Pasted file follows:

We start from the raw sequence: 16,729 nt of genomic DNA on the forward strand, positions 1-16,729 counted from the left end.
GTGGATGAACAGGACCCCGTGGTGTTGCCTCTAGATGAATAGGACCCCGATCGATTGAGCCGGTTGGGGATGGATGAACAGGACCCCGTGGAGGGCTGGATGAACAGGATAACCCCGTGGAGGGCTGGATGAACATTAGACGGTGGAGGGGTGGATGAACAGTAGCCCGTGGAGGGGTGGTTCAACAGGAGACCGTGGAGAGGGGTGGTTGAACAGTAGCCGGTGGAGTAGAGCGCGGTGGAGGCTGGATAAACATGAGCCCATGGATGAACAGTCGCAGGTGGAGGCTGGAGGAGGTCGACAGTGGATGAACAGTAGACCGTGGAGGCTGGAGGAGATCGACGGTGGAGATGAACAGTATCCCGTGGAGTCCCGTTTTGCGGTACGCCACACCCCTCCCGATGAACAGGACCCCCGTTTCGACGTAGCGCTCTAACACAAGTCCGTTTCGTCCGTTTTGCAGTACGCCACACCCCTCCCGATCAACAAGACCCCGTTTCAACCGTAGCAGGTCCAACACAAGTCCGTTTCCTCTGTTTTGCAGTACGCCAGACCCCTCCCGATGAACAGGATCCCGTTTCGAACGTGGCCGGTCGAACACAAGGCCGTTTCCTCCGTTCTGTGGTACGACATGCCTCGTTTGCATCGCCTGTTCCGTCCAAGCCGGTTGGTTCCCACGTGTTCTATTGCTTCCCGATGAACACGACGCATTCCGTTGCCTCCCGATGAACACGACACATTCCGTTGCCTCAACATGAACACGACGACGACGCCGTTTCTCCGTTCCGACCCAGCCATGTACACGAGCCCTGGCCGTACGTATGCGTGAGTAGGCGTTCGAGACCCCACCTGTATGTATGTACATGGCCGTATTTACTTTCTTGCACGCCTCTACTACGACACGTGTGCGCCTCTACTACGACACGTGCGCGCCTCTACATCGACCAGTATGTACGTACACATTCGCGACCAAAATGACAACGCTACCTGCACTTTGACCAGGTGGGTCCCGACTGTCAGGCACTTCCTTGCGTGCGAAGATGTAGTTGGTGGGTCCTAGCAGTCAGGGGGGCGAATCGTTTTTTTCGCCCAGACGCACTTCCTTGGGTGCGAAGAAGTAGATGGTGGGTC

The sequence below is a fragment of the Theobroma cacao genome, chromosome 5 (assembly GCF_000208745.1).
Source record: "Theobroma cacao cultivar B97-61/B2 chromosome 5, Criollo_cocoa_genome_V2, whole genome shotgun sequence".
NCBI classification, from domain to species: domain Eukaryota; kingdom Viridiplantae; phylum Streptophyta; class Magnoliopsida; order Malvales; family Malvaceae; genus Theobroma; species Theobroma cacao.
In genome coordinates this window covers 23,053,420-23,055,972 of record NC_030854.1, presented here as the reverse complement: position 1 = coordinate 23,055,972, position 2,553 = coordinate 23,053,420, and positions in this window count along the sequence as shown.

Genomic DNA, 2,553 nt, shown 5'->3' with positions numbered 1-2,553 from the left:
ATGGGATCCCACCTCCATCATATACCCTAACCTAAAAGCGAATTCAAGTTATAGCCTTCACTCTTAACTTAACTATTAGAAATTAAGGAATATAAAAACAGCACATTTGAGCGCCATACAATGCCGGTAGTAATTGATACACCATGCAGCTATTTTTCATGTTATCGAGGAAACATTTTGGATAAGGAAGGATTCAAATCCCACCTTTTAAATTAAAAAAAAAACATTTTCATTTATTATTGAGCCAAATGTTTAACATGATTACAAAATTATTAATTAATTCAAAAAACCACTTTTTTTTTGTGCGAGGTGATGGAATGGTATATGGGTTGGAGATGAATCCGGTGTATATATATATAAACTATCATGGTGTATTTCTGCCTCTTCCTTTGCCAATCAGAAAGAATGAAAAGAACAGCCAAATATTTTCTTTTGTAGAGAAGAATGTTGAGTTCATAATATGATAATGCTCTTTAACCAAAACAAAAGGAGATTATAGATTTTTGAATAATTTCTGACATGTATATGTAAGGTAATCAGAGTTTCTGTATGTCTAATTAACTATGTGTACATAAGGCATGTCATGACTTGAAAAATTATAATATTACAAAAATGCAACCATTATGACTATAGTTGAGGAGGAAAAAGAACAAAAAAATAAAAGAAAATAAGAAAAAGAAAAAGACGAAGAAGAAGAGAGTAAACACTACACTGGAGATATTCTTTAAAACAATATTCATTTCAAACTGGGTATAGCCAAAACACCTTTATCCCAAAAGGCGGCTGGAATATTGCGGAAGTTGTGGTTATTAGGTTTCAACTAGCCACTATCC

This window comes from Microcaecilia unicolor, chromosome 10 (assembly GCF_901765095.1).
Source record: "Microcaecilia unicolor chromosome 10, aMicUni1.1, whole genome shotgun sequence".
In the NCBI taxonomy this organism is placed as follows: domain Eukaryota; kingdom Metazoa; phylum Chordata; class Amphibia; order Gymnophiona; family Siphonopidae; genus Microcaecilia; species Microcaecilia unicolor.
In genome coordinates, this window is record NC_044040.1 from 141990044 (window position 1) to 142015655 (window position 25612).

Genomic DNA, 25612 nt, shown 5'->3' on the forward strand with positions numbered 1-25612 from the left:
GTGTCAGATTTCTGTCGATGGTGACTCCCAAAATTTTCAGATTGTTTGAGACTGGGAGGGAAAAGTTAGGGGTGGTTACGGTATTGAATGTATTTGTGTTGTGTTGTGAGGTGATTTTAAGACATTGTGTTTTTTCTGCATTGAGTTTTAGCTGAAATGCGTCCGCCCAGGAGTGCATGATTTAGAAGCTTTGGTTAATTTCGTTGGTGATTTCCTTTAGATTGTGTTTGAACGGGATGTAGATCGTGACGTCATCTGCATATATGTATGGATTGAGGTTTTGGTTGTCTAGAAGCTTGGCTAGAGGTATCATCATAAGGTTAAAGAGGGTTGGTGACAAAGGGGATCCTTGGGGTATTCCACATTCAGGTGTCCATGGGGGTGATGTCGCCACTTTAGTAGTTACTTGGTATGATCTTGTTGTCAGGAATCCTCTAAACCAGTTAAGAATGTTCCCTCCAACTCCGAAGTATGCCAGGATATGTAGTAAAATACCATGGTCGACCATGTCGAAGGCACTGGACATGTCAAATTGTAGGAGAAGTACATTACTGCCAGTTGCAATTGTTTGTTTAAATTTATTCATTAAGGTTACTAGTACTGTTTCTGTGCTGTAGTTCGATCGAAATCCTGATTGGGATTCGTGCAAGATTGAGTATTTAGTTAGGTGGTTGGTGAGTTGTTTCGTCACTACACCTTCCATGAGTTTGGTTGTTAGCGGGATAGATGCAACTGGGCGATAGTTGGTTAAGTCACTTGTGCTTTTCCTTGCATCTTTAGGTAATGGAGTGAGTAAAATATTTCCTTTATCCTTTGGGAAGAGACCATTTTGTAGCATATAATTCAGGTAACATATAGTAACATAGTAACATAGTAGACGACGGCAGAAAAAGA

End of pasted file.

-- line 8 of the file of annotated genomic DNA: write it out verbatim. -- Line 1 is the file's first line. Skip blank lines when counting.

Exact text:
ATGGGATCCCACCTCCATCATATACCCTAACCTAAAAGCGAATTCAAGTTATAGCCTTCACTCTTAACTTAACTATTAGAAATTAAGGAATATAAAAACAGCACATTTGAGCGCCATACAATGCCGGTAGTAATTGATACACCATGCAGCTATTTTTCATGTTATCGAGGAAACATTTTGGATAAGGAAGGATTCAAATCCCACCTTTTAAATTAAAAAAAAAACATTTTCATTTATTATTGAGCCAAATGTTTAACATGATTACAAAATTATTAATTAATTCAAAAAACCACTTTTTTTTTGTGCGAGGTGATGGAATGGTATATGGGTTGGAGATGAATCCGGTGTATATATATATAAACTATCATGGTGTATTTCTGCCTCTTCCTTTGCCAATCAGAAAGAATGAAAAGAACAGCCAAATATTTTCTTTTGTAGAGAAGAATGTTGAGTTCATAATATGATAATGCTCTTTAACCAAAACAAAAGGAGATTATAGATTTTTGAATAATTTCTGACATGTATATGTAAGGTAATCAGAGTTTCTGTATGTCTAATTAACTATGTGTACATAAGGCATGTCATGACTTGAAAAATTATAATATTACAAAAATGCAACCATTATGACTATAGTTGAGGAGGAAAAAGAACAAAAAAATAAAAGAAAATAAGAAAAAGAAAAAGACGAAGAAGAAGAGAGTAAACACTACACTGGAGATATTCTTTAAAACAATATTCATTTCAAACTGGGTATAGCCAAAACACCTTTATCCCAAAAGGCGGCTGGAATATTGCGGAAGTTGTGGTTATTAGGTTTCAACTAGCCACTATCC